Pet Dental Health Month
By 2 years of age, 80% of dogs and 70% of cats have some form of periodontal disease (Today's Veterinary Practice). This shocking statistic is just one indication that most pets are not receiving good dental care. To highlight this issue and spread awareness on the importance of pet dental care, February is to be National Pet Dental Health Month. Here are a few things you can do to help the cause:
Be Prepared & Educate Yourself
One reason that many pets aren’t receiving adequate dental care is that some pet parents don’t know the level of care that is required. The first step is to educate yourself about dental care best practices and signs that could indicate that your pet might need a dental regime.
Periodontal disease progresses in two stages: gingivitis and periodontitis. Plaque and bacteria can accumulate on your pets’ teeth, eventually mineralizing into a layer of tartar. As the tartar encounters the gums, it can cause inflammation, resulting in gingivitis. In as little as a week without dental care, pets can develop gingivitis. If gingivitis is not treated, it can advance to periodontitis: the inflammation of the tissue surrounding and supporting the teeth.
A few signs that your pet may be suffering from periodontal disease include:
Teeth that are discoloured or covered in tartar
Loose or missing teeth
Favouring one side of the mouth when chewing
Drooling, or dropping food from the mouth
Reduced appetite or refusal to eat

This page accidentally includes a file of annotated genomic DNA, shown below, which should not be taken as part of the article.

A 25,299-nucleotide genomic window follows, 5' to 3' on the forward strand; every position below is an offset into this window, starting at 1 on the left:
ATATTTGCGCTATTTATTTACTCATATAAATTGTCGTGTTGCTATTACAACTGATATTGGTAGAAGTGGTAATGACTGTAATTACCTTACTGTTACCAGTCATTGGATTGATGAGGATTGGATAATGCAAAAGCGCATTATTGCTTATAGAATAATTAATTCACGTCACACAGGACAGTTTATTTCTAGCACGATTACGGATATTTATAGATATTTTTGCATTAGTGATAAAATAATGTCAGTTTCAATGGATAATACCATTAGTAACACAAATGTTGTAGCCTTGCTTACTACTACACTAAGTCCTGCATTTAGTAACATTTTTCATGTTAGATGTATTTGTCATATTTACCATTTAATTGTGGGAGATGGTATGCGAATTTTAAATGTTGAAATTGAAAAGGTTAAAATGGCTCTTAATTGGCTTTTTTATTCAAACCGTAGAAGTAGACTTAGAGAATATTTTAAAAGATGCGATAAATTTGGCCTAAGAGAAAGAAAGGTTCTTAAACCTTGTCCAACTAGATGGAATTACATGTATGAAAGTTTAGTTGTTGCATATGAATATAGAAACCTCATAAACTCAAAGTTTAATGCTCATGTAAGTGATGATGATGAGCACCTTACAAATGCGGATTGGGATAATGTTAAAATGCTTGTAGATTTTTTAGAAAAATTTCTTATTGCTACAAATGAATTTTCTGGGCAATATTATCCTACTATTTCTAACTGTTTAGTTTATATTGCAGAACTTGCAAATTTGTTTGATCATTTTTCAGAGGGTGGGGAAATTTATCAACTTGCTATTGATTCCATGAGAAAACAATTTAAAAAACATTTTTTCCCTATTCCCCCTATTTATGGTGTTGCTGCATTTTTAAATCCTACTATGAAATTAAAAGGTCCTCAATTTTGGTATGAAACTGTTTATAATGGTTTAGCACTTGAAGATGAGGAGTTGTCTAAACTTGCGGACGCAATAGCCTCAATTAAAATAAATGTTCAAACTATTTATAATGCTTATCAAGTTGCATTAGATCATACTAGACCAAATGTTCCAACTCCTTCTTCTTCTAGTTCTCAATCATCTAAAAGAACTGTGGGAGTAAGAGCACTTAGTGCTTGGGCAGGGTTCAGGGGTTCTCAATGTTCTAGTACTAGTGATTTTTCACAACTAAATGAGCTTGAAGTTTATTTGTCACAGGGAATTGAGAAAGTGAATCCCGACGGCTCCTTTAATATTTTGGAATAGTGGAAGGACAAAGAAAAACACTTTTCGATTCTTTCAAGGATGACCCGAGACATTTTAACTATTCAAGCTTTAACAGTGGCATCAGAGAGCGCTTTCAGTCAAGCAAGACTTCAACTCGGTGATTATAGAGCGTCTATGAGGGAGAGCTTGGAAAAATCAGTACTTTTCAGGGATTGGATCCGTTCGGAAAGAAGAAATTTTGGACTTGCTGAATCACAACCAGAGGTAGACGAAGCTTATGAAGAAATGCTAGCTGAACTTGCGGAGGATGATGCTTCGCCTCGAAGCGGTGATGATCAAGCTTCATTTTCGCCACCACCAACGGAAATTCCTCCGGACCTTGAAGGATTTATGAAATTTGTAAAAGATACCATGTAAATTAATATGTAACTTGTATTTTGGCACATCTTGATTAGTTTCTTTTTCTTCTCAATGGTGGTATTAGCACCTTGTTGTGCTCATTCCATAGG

Symptoms of periodontal disease can vary based on your pet’s specific species and breed.
Practice, Practice, Practice
It may be tempting to rely on products like dental chews, or breath freshening treats, but these products simply won’t resolve dental health problems. The gold standard to treat dental health problems is to brush their teeth every day. Even after teeth are completely cleaned, plaque forms on tooth surfaces within 24 hours (Today's Veterinary Practice), so it is imperative to remain observant.
Despite your best intentions, your pet may resist brushing, so getting into the habit of brushing every day will require some patience. Take small steps, like getting your pet used to touching the outside of its mouth. Make sure to provide treats and ample praise with every step made. Let your pet sniff or lick the toothbrush and VOHC accepted toothpaste to get acquainted with the products before using them.
The process of training your pet to accept brushing could take several days, or even weeks, but it’s well worth it for the health benefits! Don’t rush the process, as your goal is to make brushing a positive, routine experience.
Even if you are brushing your pet's teeth every day, it’s important to check in with a professional, such as a Veterinarian. Whether you look up a veterinarian online, or are referred by a friend, make sure that they are licensed to work. Getting regular exams will keep you informed on the state of your pet’s dental health. Brushing your pet’s teeth will remove plaque and bacteria, but once plaque has hardened into tartar, you will need the help of a veterinarian dentist to properly remove it. Your veterinarian can provide professional cleanings as necessary. We recommend getting an examination at least once every 12 months, or more frequently if your pet has been diagnosed with dental problems.
Share and Spread the Word!
As you continue to learn more about pet dental care, teach your friends and family! Challenge them to test their knowledge by taking the Petdentist Dental Quiz. If you find a great toothpaste or an amazing veterinarian dentist, let people know! If you found this article helpful, share it with your fellow pet parents, or on social media! You are an important part of a huge community of animal lovers, and you can make a difference in the lives of pets who aren’t getting the care they need. Even just by starting a conversation about this issue, you’ll be doing your part to spread awareness.
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